MDOT’s $110 million “Restore the Reuther” project began in April and was scheduled to be wrapped up by the time bad weather hits in November. A labor dispute has stopped work on the project since early September.

MDOT’s $110 million “Restore the Reuther” project began in April and was scheduled to be wrapped up by the time bad weather hits in November. A labor dispute has stopped work on the project since early September.

Photo by Brian Louwers


Warren mayor: I-696 work stoppage creating ‘state of emergency’

Warren mayor asks governor to act amid increased traffic concerns, emergency response times

By: Brian Louwers | Warren Weekly | Published September 20, 2018

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WARREN — Mayor Jim Fouts has called on Michigan’s governor to declare a state of emergency to end a work stoppage that has halted construction on Interstate 696.

The request, Fouts said in a letter to Gov. Rick Snyder on Sept. 18, came after reports from Warren’s police and fire commissioners about the increased traffic on local roads and residential streets resulting from the massive freeway reconstruction project. Concerns are growing that the traffic headaches could be extended because of a labor dispute between state contractors and the union representing heavy equipment operators that has stopped the project cold.

The $110 million project began in April and was scheduled to be wrapped up by the time bad weather hits in November.

The mayor’s letter cited “extreme” traffic backups on 11 Mile, 12 Mile, 13 Mile and 14 Mile roads as a result of the construction. Increased traffic and speeding in residential neighborhoods was also mentioned, along with increased emergency response times and more accidents.

“Clearly, we have a serious public safety problem in Warren due to delays in I-696 construction,” Fouts said. “It’s critical to note that if I-696 construction is delayed by winter, the problems in Warren will be magnified and public safety will be even more endangered.”

Fouts said the reports from Warren’s public safety administrators “prove beyond any doubt that traffic congestion in Warren merits a state of emergency declaration so immediate remedial action can be taken.”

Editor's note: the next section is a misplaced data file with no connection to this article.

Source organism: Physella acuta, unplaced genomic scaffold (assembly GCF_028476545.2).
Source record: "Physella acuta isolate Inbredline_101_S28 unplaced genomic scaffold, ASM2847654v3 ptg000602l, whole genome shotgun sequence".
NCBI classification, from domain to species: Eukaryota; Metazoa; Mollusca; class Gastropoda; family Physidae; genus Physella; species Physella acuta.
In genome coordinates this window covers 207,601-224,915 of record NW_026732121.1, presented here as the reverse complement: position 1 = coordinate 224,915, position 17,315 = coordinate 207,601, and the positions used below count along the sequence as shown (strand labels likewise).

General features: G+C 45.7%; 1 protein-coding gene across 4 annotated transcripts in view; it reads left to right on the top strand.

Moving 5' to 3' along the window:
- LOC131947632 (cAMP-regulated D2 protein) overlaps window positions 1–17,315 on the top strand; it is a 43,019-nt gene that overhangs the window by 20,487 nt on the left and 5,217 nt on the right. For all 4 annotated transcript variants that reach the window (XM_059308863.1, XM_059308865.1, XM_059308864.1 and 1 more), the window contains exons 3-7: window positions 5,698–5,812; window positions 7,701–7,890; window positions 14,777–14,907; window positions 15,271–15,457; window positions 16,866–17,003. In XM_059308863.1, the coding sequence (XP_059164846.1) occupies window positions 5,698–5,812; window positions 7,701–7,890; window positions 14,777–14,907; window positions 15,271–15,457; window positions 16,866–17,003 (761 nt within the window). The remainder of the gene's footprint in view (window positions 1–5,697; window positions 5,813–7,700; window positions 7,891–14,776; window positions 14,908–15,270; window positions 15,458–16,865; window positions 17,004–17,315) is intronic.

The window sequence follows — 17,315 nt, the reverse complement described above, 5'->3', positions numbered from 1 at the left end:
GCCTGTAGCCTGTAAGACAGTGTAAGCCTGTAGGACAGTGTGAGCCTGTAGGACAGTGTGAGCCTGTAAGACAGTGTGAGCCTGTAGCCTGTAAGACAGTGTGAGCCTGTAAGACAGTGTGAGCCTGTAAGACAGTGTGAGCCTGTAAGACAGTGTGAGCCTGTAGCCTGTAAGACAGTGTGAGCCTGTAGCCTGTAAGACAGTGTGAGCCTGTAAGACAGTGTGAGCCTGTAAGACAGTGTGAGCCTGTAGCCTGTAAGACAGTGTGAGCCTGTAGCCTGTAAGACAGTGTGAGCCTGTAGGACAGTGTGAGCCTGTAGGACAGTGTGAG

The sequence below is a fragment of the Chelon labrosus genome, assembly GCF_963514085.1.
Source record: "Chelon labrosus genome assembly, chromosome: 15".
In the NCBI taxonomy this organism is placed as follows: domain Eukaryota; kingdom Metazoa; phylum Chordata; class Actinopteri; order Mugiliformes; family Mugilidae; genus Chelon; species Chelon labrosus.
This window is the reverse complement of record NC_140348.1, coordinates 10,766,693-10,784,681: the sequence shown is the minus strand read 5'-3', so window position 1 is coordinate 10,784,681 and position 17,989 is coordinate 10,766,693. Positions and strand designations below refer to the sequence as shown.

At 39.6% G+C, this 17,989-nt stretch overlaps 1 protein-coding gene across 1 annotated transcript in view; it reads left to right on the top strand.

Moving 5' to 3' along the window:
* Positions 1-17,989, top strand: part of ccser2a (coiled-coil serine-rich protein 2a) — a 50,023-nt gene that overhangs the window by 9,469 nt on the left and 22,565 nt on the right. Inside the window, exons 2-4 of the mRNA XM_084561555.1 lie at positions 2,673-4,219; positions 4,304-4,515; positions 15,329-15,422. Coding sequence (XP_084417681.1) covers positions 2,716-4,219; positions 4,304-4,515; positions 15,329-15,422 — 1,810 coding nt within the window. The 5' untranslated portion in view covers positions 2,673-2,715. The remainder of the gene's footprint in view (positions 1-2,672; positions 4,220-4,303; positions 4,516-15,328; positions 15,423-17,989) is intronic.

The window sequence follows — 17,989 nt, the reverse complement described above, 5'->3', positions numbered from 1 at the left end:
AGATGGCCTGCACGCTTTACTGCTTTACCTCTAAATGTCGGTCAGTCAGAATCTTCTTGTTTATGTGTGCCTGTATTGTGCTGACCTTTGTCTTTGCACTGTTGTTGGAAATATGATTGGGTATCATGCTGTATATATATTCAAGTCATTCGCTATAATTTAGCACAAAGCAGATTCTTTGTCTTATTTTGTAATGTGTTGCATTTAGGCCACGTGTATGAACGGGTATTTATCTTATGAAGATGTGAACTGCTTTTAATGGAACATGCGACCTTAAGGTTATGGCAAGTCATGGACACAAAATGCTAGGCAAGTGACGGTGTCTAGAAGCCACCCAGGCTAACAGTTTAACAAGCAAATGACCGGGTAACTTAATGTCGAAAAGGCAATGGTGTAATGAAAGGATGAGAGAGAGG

The Michigan Department of Transportation Association issued a statement previously indicating that it is not a party to the negotiations between the Michigan Infrastructure and Transportation and the Operating Engineers 324 union. The statement posted to the MDOT website indicates, “Our priorities remain the safety of workers and the traveling public and maintaining traffic (to) alleviate delays as much as possible.”

According to the statement, MDOT contractual specifications address the contractor’s responsibilities. Those include maintaining a safe work zone for motorists at all times, even during a delay caused by a labor dispute.

By contract, MDOT is required to grant construction extensions because of labor disputes and acts of God. Costs incurred by the contractors as a result would not be compensated.

Ari Adler, director of communications in Snyder’s office, pointed out that the I-696 project was not scheduled for completion until late November, and that the existing closures “would have been in place right now even if the road building industry was not having this dispute with itself.”

“The state has been talking to both sides in the road building dispute — the Operating Engineers 324 and MITA — in an attempt to help them build a framework for an agreement that will get everyone back to work,” Adler said.

He added that the governor understands “motorists’ frustration over these stalled projects,” and is “pushing hard to have this discussion and an agreement expedited.”

“We have an historic amount of road funding available this year, and in subsequent years that amount will go even higher,” Adler said. “Gov. Snyder wants both sides in this dispute back to work as quickly as possible to end this serious and unacceptable delay in these public works projects.”

Fouts has expressed concerns about the project since the spring, ranging from an influx in rodents as a result of the construction to traffic and noise issues. In an April Facebook post, he pressed to limit construction past 10 p.m.

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